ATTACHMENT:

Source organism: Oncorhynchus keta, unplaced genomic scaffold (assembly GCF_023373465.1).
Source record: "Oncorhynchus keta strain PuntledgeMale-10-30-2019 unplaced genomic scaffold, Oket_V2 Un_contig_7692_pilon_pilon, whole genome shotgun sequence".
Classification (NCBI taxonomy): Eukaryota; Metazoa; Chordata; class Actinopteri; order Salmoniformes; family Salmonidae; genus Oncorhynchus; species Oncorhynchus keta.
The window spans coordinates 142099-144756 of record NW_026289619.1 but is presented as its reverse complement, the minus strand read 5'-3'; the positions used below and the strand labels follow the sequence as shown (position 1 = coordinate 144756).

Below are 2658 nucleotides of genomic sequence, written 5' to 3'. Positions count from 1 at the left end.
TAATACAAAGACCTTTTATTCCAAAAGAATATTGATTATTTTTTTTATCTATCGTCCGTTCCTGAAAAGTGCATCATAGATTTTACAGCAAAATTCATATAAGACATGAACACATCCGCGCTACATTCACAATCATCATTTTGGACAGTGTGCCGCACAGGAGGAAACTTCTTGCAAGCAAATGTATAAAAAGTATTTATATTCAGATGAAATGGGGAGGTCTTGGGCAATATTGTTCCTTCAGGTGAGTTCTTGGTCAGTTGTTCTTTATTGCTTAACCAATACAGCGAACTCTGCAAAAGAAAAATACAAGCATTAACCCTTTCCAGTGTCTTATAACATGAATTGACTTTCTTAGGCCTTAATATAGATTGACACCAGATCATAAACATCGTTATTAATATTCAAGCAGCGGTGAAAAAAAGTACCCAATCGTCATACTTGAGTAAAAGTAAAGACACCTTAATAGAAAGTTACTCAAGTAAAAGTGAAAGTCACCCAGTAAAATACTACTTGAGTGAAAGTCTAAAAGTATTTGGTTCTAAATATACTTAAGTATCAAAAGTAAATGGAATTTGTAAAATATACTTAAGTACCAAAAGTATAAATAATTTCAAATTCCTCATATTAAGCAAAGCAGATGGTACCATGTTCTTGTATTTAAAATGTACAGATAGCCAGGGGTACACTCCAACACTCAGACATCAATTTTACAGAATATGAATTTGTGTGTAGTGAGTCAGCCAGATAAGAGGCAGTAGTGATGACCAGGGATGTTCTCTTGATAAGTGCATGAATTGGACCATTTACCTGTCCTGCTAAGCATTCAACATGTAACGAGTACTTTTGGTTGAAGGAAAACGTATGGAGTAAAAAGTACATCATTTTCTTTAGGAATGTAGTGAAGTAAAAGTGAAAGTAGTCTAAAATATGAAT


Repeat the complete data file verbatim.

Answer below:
Source organism: Oncorhynchus keta, unplaced genomic scaffold (assembly GCF_023373465.1).
Source record: "Oncorhynchus keta strain PuntledgeMale-10-30-2019 unplaced genomic scaffold, Oket_V2 Un_contig_7692_pilon_pilon, whole genome shotgun sequence".
Classification (NCBI taxonomy): Eukaryota; Metazoa; Chordata; class Actinopteri; order Salmoniformes; family Salmonidae; genus Oncorhynchus; species Oncorhynchus keta.
The window spans coordinates 142099-144756 of record NW_026289619.1 but is presented as its reverse complement, the minus strand read 5'-3'; the positions used below and the strand labels follow the sequence as shown (position 1 = coordinate 144756).

Below are 2658 nucleotides of genomic sequence, written 5' to 3'. Positions count from 1 at the left end.
TAATACAAAGACCTTTTATTCCAAAAGAATATTGATTATTTTTTTTATCTATCGTCCGTTCCTGAAAAGTGCATCATAGATTTTACAGCAAAATTCATATAAGACATGAACACATCCGCGCTACATTCACAATCATCATTTTGGACAGTGTGCCGCACAGGAGGAAACTTCTTGCAAGCAAATGTATAAAAAGTATTTATATTCAGATGAAATGGGGAGGTCTTGGGCAATATTGTTCCTTCAGGTGAGTTCTTGGTCAGTTGTTCTTTATTGCTTAACCAATACAGCGAACTCTGCAAAAGAAAAATACAAGCATTAACCCTTTCCAGTGTCTTATAACATGAATTGACTTTCTTAGGCCTTAATATAGATTGACACCAGATCATAAACATCGTTATTAATATTCAAGCAGCGGTGAAAAAAAGTACCCAATCGTCATACTTGAGTAAAAGTAAAGACACCTTAATAGAAAGTTACTCAAGTAAAAGTGAAAGTCACCCAGTAAAATACTACTTGAGTGAAAGTCTAAAAGTATTTGGTTCTAAATATACTTAAGTATCAAAAGTAAATGGAATTTGTAAAATATACTTAAGTACCAAAAGTATAAATAATTTCAAATTCCTCATATTAAGCAAAGCAGATGGTACCATGTTCTTGTATTTAAAATGTACAGATAGCCAGGGGTACACTCCAACACTCAGACATCAATTTTACAGAATATGAATTTGTGTGTAGTGAGTCAGCCAGATAAGAGGCAGTAGTGATGACCAGGGATGTTCTCTTGATAAGTGCATGAATTGGACCATTTACCTGTCCTGCTAAGCATTCAACATGTAACGAGTACTTTTGGTTGAAGGAAAACGTATGGAGTAAAAAGTACATCATTTTCTTTAGGAATGTAGTGAAGTAAAAGTGAAAGTAGTCTAAAATATGAAT